THE CHINESE EMPEROR by Jean Levi

THE CHINESE EMPEROR

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KIRKUS REVIEW

French novelist Levi may borrow from the history of the world's first true empire in 3rd Century BC China, but this grandly scaled story of empire-building, brutal court intrigue and the truly far-out results of power's corruption hovers in the realm of a timeless political allegory. It's an exotic, gifted impersonation of classical literature, but with a slow, indulgent pace that may bore as many as are captivated. Several major stories are told, but the backbone figure is Ordinance, a boy king who rule with increasing tyranny for nearly 40 years until, broken by a failed quest for immortality and by successive attempts on his life, he retreats into a palace of mechanical puppets (free of those subtle flaws that mar humans). In Book One an exiled merchant and fallen minister, Lu Pu-Wei, petitions the king to regain favor; it's a chance for Ordinance to review the files on the machinations and wars orchestrated by Lu Pu-Wei on behalf of Ordinance's father, which brought the family to power and made Lu Pu-Wei the de facto king when the present king was a boy. Book Two describes the rise of another minister, Li Ssu, who trained in sophistry as a young man and becomes Ordinance's closest advisor while former friends are executed. Book Three follows Ordinance's desperate journeys through his vast empire in search of immortality. Levi renders this peculiar world in shimmering detail, fully stocked with inventive rituals and lore. It's an unusual book, best for patient readers with a taste for legends and myth.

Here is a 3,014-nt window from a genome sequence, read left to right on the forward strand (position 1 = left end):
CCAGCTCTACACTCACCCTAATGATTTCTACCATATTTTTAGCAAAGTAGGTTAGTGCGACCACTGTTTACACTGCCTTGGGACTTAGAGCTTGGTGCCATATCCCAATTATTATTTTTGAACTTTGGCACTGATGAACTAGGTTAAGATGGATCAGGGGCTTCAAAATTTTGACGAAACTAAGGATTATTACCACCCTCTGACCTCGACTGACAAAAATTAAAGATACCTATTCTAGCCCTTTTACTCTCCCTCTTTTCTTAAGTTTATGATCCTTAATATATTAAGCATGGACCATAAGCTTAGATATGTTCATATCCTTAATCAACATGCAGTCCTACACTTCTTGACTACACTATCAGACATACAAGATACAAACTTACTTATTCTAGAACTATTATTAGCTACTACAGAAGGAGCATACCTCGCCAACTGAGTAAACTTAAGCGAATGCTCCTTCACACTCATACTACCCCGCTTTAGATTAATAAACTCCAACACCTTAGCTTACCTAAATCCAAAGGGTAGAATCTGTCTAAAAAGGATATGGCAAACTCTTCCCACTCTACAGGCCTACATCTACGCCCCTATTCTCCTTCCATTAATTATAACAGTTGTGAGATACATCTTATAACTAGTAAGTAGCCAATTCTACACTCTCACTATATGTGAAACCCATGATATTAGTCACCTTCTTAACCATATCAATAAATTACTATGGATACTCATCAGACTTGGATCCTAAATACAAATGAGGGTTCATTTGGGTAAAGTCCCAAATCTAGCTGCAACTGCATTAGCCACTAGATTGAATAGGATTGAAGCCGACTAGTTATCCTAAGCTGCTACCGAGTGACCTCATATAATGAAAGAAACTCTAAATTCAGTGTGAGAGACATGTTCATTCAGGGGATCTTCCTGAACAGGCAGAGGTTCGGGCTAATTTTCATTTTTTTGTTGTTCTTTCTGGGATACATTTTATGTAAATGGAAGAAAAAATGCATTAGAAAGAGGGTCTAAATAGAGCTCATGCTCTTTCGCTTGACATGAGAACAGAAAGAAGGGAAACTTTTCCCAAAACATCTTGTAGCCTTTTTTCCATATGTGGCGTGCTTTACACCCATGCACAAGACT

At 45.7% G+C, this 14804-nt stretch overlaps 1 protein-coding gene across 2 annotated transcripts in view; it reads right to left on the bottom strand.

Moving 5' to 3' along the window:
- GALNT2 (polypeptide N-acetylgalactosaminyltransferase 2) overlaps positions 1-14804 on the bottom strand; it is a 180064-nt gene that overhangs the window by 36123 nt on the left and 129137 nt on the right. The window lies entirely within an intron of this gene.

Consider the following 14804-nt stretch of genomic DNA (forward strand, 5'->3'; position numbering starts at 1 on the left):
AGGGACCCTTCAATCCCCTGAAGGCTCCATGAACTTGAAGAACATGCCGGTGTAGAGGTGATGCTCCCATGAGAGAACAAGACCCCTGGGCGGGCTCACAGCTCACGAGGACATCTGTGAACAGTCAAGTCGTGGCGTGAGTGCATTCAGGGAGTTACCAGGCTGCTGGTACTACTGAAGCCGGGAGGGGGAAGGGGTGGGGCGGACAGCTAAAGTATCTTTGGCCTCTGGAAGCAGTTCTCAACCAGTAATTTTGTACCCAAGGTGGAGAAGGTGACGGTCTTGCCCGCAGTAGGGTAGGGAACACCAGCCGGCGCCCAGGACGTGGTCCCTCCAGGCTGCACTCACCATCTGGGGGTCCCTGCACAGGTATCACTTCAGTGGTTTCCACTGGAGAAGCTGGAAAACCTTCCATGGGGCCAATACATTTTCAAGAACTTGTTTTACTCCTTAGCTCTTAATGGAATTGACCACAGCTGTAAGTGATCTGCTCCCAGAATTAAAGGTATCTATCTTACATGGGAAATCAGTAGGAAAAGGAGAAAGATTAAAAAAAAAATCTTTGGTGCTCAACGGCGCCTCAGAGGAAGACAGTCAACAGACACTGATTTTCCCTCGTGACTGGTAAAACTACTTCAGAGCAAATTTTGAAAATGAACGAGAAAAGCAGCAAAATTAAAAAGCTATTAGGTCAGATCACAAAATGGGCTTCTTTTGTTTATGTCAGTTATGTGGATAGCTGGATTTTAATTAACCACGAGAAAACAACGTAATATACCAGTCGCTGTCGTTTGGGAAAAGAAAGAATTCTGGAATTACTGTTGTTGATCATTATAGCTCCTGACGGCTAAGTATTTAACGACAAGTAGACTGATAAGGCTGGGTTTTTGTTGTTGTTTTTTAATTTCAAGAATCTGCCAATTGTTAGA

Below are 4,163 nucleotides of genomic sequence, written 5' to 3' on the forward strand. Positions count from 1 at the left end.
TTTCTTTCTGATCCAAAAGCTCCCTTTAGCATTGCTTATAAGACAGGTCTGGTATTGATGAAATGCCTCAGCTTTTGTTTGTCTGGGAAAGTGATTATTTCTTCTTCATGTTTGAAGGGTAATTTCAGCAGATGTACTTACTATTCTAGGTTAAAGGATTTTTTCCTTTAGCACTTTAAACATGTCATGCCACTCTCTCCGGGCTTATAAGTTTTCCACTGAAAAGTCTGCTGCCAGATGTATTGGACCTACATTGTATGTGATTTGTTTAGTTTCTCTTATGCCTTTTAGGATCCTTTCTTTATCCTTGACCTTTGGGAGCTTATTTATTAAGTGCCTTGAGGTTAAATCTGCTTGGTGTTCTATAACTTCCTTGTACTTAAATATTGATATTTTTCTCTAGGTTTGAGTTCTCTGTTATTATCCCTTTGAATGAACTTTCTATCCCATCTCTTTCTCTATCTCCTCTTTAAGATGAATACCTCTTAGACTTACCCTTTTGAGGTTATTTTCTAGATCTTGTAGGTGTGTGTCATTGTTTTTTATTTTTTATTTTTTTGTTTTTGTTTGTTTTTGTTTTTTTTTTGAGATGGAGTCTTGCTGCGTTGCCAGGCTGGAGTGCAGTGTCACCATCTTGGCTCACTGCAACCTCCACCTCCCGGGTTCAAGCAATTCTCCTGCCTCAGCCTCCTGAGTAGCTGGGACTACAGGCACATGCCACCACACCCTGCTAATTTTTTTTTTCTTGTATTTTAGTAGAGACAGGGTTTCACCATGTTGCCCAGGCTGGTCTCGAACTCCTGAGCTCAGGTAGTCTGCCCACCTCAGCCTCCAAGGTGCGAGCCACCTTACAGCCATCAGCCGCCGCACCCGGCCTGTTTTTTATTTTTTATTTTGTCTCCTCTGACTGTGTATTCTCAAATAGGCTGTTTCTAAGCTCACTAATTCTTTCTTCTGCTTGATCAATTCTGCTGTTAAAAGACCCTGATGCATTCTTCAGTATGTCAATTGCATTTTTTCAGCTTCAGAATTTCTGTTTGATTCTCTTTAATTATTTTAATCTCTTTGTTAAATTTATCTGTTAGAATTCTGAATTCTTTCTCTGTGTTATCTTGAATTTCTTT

Pub Date: Oct. 1st, 1987
Publisher: Harcourt Brace Jovanovich